It is that time of the year again: cold temperatures, fierce winds, and yes snow are all upon us. The scorching heat of this past summer and our concerns of heat illness are but forgotten.
Let us now turn our attention to the upcoming winter season and the injuries that can occur if we do not remain aware of the signs and symptoms to look for in our athletes and ways to prevent them.
There are two specific cold-related conditions that may result from cold exposure: (1) frostbite and (2) hypothermia. Frostbite is the freezing of fluid in the cells. There are various degrees of frostbite. “Frostnip” refers to a milder form of frostbite in which only the surface cells of the skin freeze, usually on the nose, ears, cheeks, fingers and toes. The affected skin may at first turn become flushed or reddened. Burning and tingling sensations are also common. If exposure continues, the skin may turn white and become numb. Frostnip is the most common type of frostbite affecting athletes and, if identified early, can be reversed without any tissue damage. Superficial frostbite involves the skin, and subcutaneous tissue. The skin becomes firm, white and waxy although the tissue underneath remains soft. Deep frostbite denotes full thickness skin and deeper tissue damage, including muscle and bone.
Hypothermia, very rarely seen in our athletes but extremely important to be familiar with, is a condition in which the core body temperature falls below 95ºF (35ºC). Participation in winter sports, such as cross-country skiing, running, etc., can present opportunities that may result in general cooling of the body to dangerous levels. In most cases of athletic-related hypothermia, exhaustion is a predisposing factor. As exhaustion sets in and the intensity of his/her effort slows down, the athlete’s core temperature starts to fall. Shivering will set in, which is one way the body tries to generate heat. As their temperature starts to fall, the skin will become cold and pale, their respiration will be depressed and a slow irregular pulse will be felt. Continued exposure will cause the athlete to show signs of irritability, incoordination, weakness, clumsiness and difficulty speaking (below 90ºF). If temperature depression continues the athlete will collapse into a coma and failure of the respiratory and cardiovascular systems will ensue.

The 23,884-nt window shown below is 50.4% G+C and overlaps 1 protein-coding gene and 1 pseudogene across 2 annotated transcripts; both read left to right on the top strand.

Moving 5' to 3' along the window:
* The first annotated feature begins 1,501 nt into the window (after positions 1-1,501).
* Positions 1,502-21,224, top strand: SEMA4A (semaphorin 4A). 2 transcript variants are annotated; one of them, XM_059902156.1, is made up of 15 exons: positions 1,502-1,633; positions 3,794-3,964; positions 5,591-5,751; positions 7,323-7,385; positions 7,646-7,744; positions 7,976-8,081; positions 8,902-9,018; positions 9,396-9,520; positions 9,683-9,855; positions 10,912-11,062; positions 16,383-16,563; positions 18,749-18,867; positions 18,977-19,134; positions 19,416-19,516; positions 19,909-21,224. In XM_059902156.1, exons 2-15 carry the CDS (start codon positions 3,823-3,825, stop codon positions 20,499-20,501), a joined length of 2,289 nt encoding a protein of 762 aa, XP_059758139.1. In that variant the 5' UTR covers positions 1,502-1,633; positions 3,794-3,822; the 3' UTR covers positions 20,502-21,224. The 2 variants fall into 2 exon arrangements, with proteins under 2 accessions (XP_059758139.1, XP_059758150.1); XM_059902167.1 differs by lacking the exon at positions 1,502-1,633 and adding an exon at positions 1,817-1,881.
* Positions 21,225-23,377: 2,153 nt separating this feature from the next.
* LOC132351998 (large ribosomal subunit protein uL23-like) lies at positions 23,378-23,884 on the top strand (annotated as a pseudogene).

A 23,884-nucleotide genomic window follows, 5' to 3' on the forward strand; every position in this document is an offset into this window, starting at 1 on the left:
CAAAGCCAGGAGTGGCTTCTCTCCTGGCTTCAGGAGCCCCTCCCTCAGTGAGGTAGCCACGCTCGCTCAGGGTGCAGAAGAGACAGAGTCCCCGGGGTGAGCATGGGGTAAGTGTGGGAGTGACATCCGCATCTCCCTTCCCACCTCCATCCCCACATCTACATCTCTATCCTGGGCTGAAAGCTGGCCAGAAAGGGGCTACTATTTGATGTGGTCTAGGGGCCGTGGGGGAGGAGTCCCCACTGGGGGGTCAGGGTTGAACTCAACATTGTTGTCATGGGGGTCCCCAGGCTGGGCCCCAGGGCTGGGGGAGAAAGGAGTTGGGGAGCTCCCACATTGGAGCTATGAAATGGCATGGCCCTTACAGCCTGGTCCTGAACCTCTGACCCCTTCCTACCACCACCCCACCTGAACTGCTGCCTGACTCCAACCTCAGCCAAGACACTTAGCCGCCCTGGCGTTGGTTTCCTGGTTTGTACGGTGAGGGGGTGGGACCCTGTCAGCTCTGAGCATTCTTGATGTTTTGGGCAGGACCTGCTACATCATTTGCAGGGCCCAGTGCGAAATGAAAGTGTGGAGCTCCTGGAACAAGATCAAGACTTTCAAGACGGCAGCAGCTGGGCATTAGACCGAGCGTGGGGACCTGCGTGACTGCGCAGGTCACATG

Treating frostbite can usually be done without the need for emergency medical care. If an athlete has frostnip, the affected part may be warmed by blowing through cupped hands onto the skin, covering the area, or holding the extremity against the body and using body heat for re-warming.